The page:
As signatures start being gathered this weekend to recall San Diego mayor Bob Filner, the big question is whether the recall process of the city is constitutional.

In San Diego, like in California law up until 2003 (first in the constitution and then in statute), a voter is required to vote either “yes” or “no” on whether an official should be recalled before they may vote on their preferred candidate for successor should the recall succeed. (San Diego Municipal Code sec. 27.2726).

Requiring a voter to vote on the yes/no question before expressing candidate preference was held to be unconstitutional by a federal court in 2003 during the recall of Governor Gray Davis. Thus, San Diego city attorney Jan Goldsmith has told the council that it needs to update its code to comply with the federal court decision. Critics of the recall of Filner, including those that want him to resign to give Democrats a better chance of holding the mayor’s office after a special election, point to Goldsmith’s memo and argue that should the recall qualify, it will be stopped by a federal judge.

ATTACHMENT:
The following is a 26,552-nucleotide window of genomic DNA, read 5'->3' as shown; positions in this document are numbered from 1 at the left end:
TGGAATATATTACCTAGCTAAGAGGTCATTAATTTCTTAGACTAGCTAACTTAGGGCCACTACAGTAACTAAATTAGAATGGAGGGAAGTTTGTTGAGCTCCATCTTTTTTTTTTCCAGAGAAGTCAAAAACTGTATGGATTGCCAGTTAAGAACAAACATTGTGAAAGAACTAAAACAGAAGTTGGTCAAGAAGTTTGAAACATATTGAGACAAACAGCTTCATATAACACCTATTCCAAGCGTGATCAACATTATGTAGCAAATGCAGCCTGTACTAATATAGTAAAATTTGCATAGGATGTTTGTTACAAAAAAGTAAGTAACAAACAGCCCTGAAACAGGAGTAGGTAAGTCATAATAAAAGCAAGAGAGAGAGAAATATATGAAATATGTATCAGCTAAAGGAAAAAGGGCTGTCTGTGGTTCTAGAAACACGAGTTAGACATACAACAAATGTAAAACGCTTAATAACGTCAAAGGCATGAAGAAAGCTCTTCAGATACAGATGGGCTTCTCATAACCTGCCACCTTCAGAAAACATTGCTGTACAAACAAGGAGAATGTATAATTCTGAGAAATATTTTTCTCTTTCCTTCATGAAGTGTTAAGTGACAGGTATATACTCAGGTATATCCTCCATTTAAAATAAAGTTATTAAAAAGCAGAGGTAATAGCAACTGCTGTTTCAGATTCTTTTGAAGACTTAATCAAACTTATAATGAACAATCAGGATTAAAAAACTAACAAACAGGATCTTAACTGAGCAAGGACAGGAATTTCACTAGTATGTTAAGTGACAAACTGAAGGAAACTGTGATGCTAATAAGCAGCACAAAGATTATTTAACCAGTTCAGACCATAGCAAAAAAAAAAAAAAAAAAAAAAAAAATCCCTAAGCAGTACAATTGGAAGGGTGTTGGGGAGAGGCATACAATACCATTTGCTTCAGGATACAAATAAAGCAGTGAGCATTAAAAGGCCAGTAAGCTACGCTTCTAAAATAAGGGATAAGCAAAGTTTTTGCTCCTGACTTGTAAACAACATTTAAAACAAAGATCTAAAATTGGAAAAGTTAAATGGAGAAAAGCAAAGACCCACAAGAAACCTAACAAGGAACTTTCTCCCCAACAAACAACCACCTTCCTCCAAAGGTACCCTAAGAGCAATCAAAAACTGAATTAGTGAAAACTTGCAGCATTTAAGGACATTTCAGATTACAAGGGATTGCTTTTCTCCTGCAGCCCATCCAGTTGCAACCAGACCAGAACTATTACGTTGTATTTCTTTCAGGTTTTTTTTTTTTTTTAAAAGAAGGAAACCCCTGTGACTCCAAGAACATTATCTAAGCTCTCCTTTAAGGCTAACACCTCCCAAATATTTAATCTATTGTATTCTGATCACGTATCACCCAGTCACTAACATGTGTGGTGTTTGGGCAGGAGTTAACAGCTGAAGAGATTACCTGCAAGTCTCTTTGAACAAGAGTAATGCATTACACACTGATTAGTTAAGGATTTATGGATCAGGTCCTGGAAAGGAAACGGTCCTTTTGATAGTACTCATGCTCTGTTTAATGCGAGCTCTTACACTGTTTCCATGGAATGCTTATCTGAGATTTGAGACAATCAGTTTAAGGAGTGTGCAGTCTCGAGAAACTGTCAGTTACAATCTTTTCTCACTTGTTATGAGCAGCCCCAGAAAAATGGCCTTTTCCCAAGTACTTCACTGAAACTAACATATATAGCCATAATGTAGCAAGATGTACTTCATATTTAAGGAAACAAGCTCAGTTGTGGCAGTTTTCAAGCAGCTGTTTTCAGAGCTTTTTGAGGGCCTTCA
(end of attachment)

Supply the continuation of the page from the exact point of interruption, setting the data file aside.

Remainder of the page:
However, that is unlikely. The more likely scenario will be what the court did in 2003. It essentially required all votes to be counted. Courts don’t like to stop elections and prefer to find the least intrusive and most constitutional way to allow elections to proceed. Thus, if challenged, a court likely will just invalidate the provision requiring a voter to vote on yes/no before expressing a candidate preference.